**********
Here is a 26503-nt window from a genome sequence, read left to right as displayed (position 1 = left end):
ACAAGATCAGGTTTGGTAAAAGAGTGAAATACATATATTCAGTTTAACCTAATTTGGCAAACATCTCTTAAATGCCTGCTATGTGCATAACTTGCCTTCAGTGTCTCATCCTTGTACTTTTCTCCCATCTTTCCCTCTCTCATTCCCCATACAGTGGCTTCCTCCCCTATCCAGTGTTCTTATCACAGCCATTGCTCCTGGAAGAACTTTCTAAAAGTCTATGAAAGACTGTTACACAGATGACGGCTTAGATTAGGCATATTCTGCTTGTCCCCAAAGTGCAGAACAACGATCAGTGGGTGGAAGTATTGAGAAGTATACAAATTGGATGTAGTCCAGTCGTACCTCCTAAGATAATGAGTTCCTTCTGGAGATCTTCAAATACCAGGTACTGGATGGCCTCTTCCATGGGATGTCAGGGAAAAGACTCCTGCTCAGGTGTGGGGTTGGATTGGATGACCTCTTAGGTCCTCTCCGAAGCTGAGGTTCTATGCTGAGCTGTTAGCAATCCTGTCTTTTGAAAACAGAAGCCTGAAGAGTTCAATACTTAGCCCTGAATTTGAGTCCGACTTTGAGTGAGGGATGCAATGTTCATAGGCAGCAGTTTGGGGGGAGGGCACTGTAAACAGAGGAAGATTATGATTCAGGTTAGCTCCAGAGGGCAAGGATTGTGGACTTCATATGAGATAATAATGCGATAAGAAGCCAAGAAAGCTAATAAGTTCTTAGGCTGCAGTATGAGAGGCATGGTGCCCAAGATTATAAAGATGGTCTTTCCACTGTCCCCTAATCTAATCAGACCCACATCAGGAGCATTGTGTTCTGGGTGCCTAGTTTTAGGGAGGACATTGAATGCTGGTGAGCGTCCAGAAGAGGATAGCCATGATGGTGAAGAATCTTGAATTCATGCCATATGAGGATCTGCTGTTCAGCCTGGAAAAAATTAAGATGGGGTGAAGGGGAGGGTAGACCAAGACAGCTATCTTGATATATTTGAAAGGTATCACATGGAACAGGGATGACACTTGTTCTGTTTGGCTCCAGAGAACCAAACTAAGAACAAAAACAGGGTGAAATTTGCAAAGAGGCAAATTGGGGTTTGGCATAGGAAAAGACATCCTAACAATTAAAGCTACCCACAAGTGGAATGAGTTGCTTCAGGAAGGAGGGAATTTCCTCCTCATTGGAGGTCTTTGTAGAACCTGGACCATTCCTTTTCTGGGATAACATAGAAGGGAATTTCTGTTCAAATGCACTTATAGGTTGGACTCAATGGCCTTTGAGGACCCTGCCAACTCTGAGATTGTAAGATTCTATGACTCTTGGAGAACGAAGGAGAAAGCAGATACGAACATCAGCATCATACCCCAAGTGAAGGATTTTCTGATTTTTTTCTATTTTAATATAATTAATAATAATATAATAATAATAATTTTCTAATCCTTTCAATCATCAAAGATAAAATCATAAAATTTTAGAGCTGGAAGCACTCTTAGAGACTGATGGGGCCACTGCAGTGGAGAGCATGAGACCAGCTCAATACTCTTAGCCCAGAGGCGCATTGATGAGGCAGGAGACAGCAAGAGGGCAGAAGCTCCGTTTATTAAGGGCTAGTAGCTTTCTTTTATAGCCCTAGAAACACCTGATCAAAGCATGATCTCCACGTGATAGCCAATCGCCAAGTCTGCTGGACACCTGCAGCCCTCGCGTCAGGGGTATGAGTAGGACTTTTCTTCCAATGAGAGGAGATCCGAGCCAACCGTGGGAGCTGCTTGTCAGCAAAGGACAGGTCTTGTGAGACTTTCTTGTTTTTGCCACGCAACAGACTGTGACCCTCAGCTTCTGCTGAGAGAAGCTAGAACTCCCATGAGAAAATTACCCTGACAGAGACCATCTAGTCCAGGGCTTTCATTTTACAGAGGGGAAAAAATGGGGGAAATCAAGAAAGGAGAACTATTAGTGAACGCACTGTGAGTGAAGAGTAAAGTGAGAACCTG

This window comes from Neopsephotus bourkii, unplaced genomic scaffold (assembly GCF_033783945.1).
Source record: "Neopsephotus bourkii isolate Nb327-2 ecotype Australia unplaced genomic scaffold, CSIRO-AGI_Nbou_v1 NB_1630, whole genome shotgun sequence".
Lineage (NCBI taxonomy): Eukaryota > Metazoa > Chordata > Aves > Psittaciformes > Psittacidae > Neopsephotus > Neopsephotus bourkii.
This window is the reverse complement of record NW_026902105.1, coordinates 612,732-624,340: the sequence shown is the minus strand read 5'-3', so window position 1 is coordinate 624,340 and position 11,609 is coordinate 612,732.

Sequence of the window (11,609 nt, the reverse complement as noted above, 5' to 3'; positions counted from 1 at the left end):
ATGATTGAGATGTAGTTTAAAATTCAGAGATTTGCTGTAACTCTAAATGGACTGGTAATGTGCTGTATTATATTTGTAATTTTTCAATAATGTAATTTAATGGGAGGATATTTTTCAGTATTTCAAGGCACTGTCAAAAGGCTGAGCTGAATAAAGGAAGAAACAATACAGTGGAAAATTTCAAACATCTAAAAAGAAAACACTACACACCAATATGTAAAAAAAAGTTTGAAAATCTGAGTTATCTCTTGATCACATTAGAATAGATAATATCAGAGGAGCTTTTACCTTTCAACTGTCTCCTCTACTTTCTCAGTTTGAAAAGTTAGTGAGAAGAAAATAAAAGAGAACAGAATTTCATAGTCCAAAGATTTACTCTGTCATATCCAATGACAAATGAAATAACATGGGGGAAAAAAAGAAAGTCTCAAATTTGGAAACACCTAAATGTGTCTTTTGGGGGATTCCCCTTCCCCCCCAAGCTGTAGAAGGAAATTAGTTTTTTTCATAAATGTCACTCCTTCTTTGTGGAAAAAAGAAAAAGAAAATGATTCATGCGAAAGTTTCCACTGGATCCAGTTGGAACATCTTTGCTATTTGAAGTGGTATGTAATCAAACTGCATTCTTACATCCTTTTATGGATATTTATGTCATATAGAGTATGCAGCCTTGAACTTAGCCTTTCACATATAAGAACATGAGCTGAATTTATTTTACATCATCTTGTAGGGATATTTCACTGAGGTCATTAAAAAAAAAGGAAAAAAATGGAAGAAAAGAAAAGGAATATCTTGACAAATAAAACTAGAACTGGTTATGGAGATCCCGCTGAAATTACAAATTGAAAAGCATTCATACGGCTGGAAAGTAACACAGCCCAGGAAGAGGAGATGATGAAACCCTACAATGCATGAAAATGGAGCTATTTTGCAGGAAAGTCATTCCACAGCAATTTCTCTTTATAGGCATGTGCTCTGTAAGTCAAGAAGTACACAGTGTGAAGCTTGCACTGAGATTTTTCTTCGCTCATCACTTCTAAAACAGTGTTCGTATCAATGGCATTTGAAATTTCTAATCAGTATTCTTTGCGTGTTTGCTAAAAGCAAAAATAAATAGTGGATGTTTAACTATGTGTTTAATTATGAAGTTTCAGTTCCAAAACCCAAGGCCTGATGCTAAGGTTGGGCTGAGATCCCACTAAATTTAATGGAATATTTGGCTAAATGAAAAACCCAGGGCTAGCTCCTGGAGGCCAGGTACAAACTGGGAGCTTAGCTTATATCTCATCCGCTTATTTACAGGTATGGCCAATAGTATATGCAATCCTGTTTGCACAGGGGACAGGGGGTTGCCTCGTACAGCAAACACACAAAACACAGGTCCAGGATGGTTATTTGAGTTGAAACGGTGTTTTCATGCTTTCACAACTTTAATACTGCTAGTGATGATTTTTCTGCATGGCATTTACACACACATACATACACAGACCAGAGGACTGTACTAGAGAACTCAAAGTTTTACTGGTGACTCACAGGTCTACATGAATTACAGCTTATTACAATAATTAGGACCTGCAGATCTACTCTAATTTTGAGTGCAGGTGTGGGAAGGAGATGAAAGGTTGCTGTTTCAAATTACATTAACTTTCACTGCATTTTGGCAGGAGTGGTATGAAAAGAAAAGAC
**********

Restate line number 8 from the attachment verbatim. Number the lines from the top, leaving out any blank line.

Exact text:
ATGATTGAGATGTAGTTTAAAATTCAGAGATTTGCTGTAACTCTAAATGGACTGGTAATGTGCTGTATTATATTTGTAATTTTTCAATAATGTAATTTAATGGGAGGATATTTTTCAGTATTTCAAGGCACTGTCAAAAGGCTGAGCTGAATAAAGGAAGAAACAATACAGTGGAAAATTTCAAACATCTAAAAAGAAAACACTACACACCAATATGTAAAAAAAAGTTTGAAAATCTGAGTTATCTCTTGATCACATTAGAATAGATAATATCAGAGGAGCTTTTACCTTTCAACTGTCTCCTCTACTTTCTCAGTTTGAAAAGTTAGTGAGAAGAAAATAAAAGAGAACAGAATTTCATAGTCCAAAGATTTACTCTGTCATATCCAATGACAAATGAAATAACATGGGGGAAAAAAAGAAAGTCTCAAATTTGGAAACACCTAAATGTGTCTTTTGGGGGATTCCCCTTCCCCCCCAAGCTGTAGAAGGAAATTAGTTTTTTTCATAAATGTCACTCCTTCTTTGTGGAAAAAAGAAAAAGAAAATGATTCATGCGAAAGTTTCCACTGGATCCAGTTGGAACATCTTTGCTATTTGAAGTGGTATGTAATCAAACTGCATTCTTACATCCTTTTATGGATATTTATGTCATATAGAGTATGCAGCCTTGAACTTAGCCTTTCACATATAAGAACATGAGCTGAATTTATTTTACATCATCTTGTAGGGATATTTCACTGAGGTCATTAAAAAAAAAGGAAAAAAATGGAAGAAAAGAAAAGGAATATCTTGACAAATAAAACTAGAACTGGTTATGGAGATCCCGCTGAAATTACAAATTGAAAAGCATTCATACGGCTGGAAAGTAACACAGCCCAGGAAGAGGAGATGATGAAACCCTACAATGCATGAAAATGGAGCTATTTTGCAGGAAAGTCATTCCACAGCAATTTCTCTTTATAGGCATGTGCTCTGTAAGTCAAGAAGTACACAGTGTGAAGCTTGCACTGAGATTTTTCTTCGCTCATCACTTCTAAAACAGTGTTCGTATCAATGGCATTTGAAATTTCTAATCAGTATTCTTTGCGTGTTTGCTAAAAGCAAAAATAAATAGTGGATGTTTAACTATGTGTTTAATTATGAAGTTTCAGTTCCAAAACCCAAGGCCTGATGCTAAGGTTGGGCTGAGATCCCACTAAATTTAATGGAATATTTGGCTAAATGAAAAACCCAGGGCTAGCTCCTGGAGGCCAGGTACAAACTGGGAGCTTAGCTTATATCTCATCCGCTTATTTACAGGTATGGCCAATAGTATATGCAATCCTGTTTGCACAGGGGACAGGGGGTTGCCTCGTACAGCAAACACACAAAACACAGGTCCAGGATGGTTATTTGAGTTGAAACGGTGTTTTCATGCTTTCACAACTTTAATACTGCTAGTGATGATTTTTCTGCATGGCATTTACACACACATACATACACAGACCAGAGGACTGTACTAGAGAACTCAAAGTTTTACTGGTGACTCACAGGTCTACATGAATTACAGCTTATTACAATAATTAGGACCTGCAGATCTACTCTAATTTTGAGTGCAGGTGTGGGAAGGAGATGAAAGGTTGCTGTTTCAAATTACATTAACTTTCACTGCATTTTGGCAGGAGTGGTATGAAAAGAAAAGAC